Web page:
Woman’s ‘Anxiety’ Turned Out to Be Stage-Four Cancer

When Heidi Richard, a 47-year-old elementary school teacher from Worcester, Massachusetts, began experiencing severe stomach pains, vomiting, and night sweats, doctors told her that she was probably just experiencing stress or anxiety. She was sent home with an antacid.

But Richard, who had been a runner all her life, continued to suffer pain and vomiting, eventually losing 30 pounds unintentionally.

“I was trying to eat, but I was just unable to — I was just getting so sick,” she wrote in an article for Today.com. Despite her persistent, troubling symptoms, at her next doctor’s visit, Heidi was told that she probably had mono —  even though her test for the infection came back negative. She was then told again to keep taking her antacids, and given a prescription for an anti-anxiety medication.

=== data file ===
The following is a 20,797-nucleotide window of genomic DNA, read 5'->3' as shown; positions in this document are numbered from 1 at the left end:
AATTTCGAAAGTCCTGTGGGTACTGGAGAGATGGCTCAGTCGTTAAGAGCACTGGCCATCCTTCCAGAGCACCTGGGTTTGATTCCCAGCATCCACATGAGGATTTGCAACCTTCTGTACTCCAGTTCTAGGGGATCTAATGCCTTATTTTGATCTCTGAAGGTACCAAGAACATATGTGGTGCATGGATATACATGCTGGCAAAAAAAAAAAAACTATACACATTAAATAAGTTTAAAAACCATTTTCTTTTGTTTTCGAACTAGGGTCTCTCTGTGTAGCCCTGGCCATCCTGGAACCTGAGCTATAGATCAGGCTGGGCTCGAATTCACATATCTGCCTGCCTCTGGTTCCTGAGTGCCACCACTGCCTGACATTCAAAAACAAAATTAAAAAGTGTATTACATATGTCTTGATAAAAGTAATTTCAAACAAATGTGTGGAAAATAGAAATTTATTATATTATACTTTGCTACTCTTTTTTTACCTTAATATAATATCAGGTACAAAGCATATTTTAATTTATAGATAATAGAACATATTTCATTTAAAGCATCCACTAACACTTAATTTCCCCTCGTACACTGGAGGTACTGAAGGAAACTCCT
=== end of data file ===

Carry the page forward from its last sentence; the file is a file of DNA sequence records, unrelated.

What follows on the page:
As more time passed, Richard developed back pain and swelling in her neck. At first, doctors suggested that she had a pulled muscle and tried to give her a muscle relaxer. But Richard listened to her gut feeling that something more serious was wrong, and demanded an imaging test.

It was then that she finally received her true diagnosis: stage 4 diffuse large B-cell lymphoma, a type of non-Hodgkin lymphoma, which had spread to her abdomen, spleen, bone marrow, sternum, lungs, groin, and neck.

“Doctors kept saying, ‘Oh, it’s anxiety or you can’t handle the stress of your job or you’re overreacting. It’s not a big problem,’” she wrote. “I don’t feel like they would have said those things to me if I had been a man.” 

Richards began an intense treatment regime which included chemotherapy, a stem cell transplant, and continuous immunotherapy. This year, on April 18, she plans to run the Boston marathon. She is speaking out to encourage other women to listen to their bodies.

“Know what your baseline is and when something is wrong, don’t be afraid to ask for a second opinion or ask for that test,” she wrote. “Don’t be afraid of sounding like a hypochondriac — that’s what I was afraid of and luckily I spoke up when I did, because finally I had enough.”

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